Search the Community

Showing results for tags 'kitbashing'.

Found 12 results

  1. Intro of my project HERE EXTERIOR As I mentioned in my intro, I plan on totally customizing the exterior. I will start by adding a portico style porch over the front door to give the house more depth. Then the whole bottom half of the house will have a stone finish.          Photo 1: I love this house! This house was the initial inspiration behind the stone porch so I plan on replicating it on my Glencroft exactly! I can't wait to see how it will turn out. I also plan on finishing the chimney the same way. Plaster and Stone.  Photo 2: I researched for days until I came across this stone stencil by Bromley Craft. I thought it looked extremely realistic and seems like it would work well with the tudor details around the rest of the house.   Photo 3: Not sure where I saved this from, But this is going to be my reference when painting the stones to look real.  Photo 4: This house is located just a few blocks from me and I love the details of the wood and the plaster.  The textures seem like they will be a lot of fun (or a nightmare) to create in mini.  My plan for this will be to attach all the wood detailing first and then fill in the spaces between the wood with spackle for the plaster.  Ive experimented a few times with this over the weekend using popsicle sticks and so far it seems like it works pretty well. (See below photos) Photo 5: For the main living room window, I decided to make one completely from scratch to compliment the stone facade. I liked these medieval/gothic style window casements and decided this heavy stone look with the diamond leaded glass will look great on that specific window.      Photo 6 & 7: For my wood & plaster exterior experiment/test, I cut and glued down the wood, then when dry....I sanded till smooth and went over it with a awl to scratch in the wood beam grain.  For the plaster I painted the space with wood glue first and before it dried completely, I spread and smoothed the spackle as much as possible into the space. When completely dry, I used a moist rag instead of sandpaper and smoothed the spackle even more while simultaneously cleaning out the spackle from the tiny cracks in the wood.  For my actual build, I plan on pre-finishing the wood trim before adding in the spackle so it doesn't stick AS MUCH to the wood and will be easier to clean off.  The overall finished look seemed a bit more "Rustic" than what I want so we'll see how I refine this process.  My Kit arrives tomorrow so I cant wait to start my Gallery/Blog!    Thanks for reading guys! xx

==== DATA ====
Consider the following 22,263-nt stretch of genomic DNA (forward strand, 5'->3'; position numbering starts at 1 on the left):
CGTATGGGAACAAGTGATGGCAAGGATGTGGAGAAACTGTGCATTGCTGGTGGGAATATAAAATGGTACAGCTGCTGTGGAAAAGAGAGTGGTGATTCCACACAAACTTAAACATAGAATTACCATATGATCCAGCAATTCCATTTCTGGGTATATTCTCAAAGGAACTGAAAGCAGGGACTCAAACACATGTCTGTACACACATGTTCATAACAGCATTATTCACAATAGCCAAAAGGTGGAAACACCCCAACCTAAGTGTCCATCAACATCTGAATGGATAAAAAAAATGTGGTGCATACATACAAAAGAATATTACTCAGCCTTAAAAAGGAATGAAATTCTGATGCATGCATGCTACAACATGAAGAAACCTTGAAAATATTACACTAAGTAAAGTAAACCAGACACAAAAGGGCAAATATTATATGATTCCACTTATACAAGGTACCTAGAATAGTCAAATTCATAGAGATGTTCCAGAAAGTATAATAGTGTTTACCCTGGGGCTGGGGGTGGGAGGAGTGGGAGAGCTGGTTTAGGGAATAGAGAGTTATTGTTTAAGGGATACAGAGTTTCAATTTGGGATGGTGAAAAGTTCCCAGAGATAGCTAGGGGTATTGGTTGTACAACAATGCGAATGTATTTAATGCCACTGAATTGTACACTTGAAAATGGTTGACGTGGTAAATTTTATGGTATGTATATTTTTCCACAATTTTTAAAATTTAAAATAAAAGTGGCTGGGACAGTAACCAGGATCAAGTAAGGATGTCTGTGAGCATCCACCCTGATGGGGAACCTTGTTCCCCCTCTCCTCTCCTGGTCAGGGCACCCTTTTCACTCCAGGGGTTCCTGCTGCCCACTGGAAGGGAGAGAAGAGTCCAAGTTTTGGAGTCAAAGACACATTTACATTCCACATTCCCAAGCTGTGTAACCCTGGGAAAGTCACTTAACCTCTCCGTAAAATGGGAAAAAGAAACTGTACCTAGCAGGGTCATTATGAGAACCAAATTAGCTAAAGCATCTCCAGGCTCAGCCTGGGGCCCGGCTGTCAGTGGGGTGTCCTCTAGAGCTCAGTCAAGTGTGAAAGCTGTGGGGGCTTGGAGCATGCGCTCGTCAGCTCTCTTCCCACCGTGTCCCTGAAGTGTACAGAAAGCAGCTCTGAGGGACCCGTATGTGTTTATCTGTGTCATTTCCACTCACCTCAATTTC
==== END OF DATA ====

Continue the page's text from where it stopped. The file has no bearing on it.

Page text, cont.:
2. The Glencroft: Day 4-5

    TGIF! Im am so happy with the progress of my Glencroft!  I started yesterday by gluing some of the remaining facade pieces. The upstairs gables were glued in and I was able to finally make my sub-walls out of foam board for the upstairs! (See pictures below).  Once I finally had the front walls all tacked, I was able to start planning the Stone Portico/Porch that I will be adding to the front.  I plan on making this out of 3/4 plywood to give the walls a heavy stone thickness but at first I wanted to make it out of foam board so I can get an idea how the finished product will look.  Since the new porch addition covers most of the swooping roof line in the front, I was able to remove a small section on roof that comes through the living-room above the front door.  Now, the room is nice and square. You can see in one of the pictures below.   Last night I picked up a few finishing supplies (Stain, varnish and paint) so I can finally start doing some detailing.  I want the wood throughout the house to be a really dark rick color so I plan on mixing a cherry, walnut and a hint of ebony stain to hopefully achieve this.
  3. The Glencroft: Day 2-3

    Happy Thursday! Yesterday ended up being a much more productive day than I had previously anticipated. I picked up a couple sheets of foam board and traced and cut out all my sub-walls!  Since I thought this would take much longer, I ended up having time to finally start gluing the house together!   I ended up gluing almost the entire front facade. The fireplace wall and staircase will be glued in later after I pre-finish the staircase pieces. (Once glued down, this part will be super hard to reach comfortably) The pictures I attached below were all taken this morning and show the glued together rooms with the sub-walls in place to make sure they fit correctly and look right.  You can also see the larger living room and dining room widows. This evening, I plan on starting the paneling in the stairwell area so I can get that segment glued in.  Im also expecting my Heidi Ott wall sconces to arrive today as well as a pack of 1/16 basswood to start my paneling. (CANT WAIT!)  I'll update with more photos tomorrow!  Cheers! Chris